Lisa: What kinds of research did you do in writing the book?
Jill Grimes, MD: They say, “write what you know,” and indeed, much of my research was purely doing my job, treating college students and listening to their common concerns. The bulk of my traditional research was critically evaluating studies to be certain every medical recommendation in the book was backed with the most current evidence-based studies. Additionally, I sought, received and incorporated feedback from underrepresented groups of students to be sure my language and tone were inclusive.
Refining a template
Lisa: I like how you organized each entry by the simple questions a student might ask: What most likely happens, what’s going on, treatment, worst case scenario, prevention. Did you begin with this template for each health issue or did it come to you over time?
Jill Grimes, MD: The template evolved very early in the project, because I definitely wanted there to be a predictable cadence and approach to each topic. I was constantly tweaking and renaming different sections, fine-tuning until the category name worked across the board. Two of my prior books followed this pattern, and the Q&A seems to work very well for medical conditions. Honestly the most challenging topics to write were the few that did not fit the template, such as the smoking/vaping/pot topic. I had so much information to cram in, but using the full template would have taken up extra word space we didn’t have.
Achieving the right tone in a health handbook
Lisa: Can you talk a bit about tone and voice? What were you going for and why?
Jill Grimes, MD: The tone and voice in this book completely reflect my actual voice in the exam room. I appreciate how intelligent and well-educated my college student population is, and never want to insult anyone by appearing to talk down to them. At the same time, I want to be sure patients fully understand every procedure, diagnosis and treatment, so I try to keep my language plain while explaining medical issues and diseases. I think the Q&A format helps convey the natural back and forth conversational flow that you would share in person. As a bonus, I’m immersed in the college age world through our daughters, their friends and our shared social media, so hopefully my language and word choices reflect my comfort level and cultural awareness of the issues, social media platforms, abbreviations, and slang of this age group.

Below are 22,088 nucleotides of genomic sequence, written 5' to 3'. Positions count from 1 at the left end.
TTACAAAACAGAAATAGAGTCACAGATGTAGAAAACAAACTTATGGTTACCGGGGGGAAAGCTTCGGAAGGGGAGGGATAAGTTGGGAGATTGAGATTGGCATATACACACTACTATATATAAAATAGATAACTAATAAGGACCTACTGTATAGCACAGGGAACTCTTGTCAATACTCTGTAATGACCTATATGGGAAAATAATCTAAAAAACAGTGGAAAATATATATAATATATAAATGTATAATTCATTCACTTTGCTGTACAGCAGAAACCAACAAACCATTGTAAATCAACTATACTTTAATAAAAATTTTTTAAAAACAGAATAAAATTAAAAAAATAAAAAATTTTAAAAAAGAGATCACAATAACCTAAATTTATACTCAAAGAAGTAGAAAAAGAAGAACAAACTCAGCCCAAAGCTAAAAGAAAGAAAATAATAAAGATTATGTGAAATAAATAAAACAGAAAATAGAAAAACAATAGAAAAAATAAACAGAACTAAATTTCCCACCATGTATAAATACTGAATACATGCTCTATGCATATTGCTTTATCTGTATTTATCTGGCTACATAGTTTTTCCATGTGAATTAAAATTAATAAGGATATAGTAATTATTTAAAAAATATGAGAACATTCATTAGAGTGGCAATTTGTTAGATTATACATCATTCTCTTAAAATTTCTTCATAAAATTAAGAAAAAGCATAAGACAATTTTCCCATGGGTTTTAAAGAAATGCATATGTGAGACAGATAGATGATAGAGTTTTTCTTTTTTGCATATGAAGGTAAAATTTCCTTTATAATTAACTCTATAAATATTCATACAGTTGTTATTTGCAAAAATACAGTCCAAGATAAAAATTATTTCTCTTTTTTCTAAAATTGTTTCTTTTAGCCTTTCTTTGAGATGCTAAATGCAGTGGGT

Balancing information and support in a health handbook
Lisa: The guide is, not surprisingly, comprehensive. It covers everything including assault. Especially in these chapters there was an element of emotional support—making sure the assaulted student understands it’s never their fault, in addition to providing medical information. Was it challenging to move between technical information and support?
Jill Grimes, MD: The main challenge was the word limit. And inability to observe the subtle reactions of the reader, which in person, might have changed my tone or expanded my questions. These delicate conversations are so challenging, regardless of a clinician’s training and experience.
Interestingly, the assault topic was the one most affected by parent input. Adults who had experienced date rape or other sexual assault during their college years specifically asked me to repeat the “it’s not your fault” multiple times, to be sure that young people would hear that message as clearly as possible. I’m glad to hear that came through. Additionally, many parents of boys (who have heard me speak to their sons) wanted to be sure I included my warnings that drunk or buzzed consent was not actual consent.
Illustrations in The Ultimate College Student Health Handbook
Lisa: Do you have a favorite chapter? If so, which and why?
Jill Grimes, MD: Ooh, you know that’s like asking which is your favorite child! Since I’m a visual learner, I’ll pick two that both have illustrations — Insomnia and Strep Throat. “Insomnia” is a favorite because I enjoy showing that there are so many different, helpful interventions. (I’m all about changing behaviors rather than using medications whenever possible). Strep throat as a diagnosis is always a doctor favorite because it is very specific, usually easy to diagnose, and curable. This chapter in particular is one of my favorites because it was the very first illustration for the book. I’m very proud that our daughter Nicole, who is a junior animation major at Loyola Marymount University, did these drawings (including revising them over and over until they looked on paper how I had envisioned in my mind).
Lisa: Can you talk about the publisher’s role—at what point they came into the process and what input they had.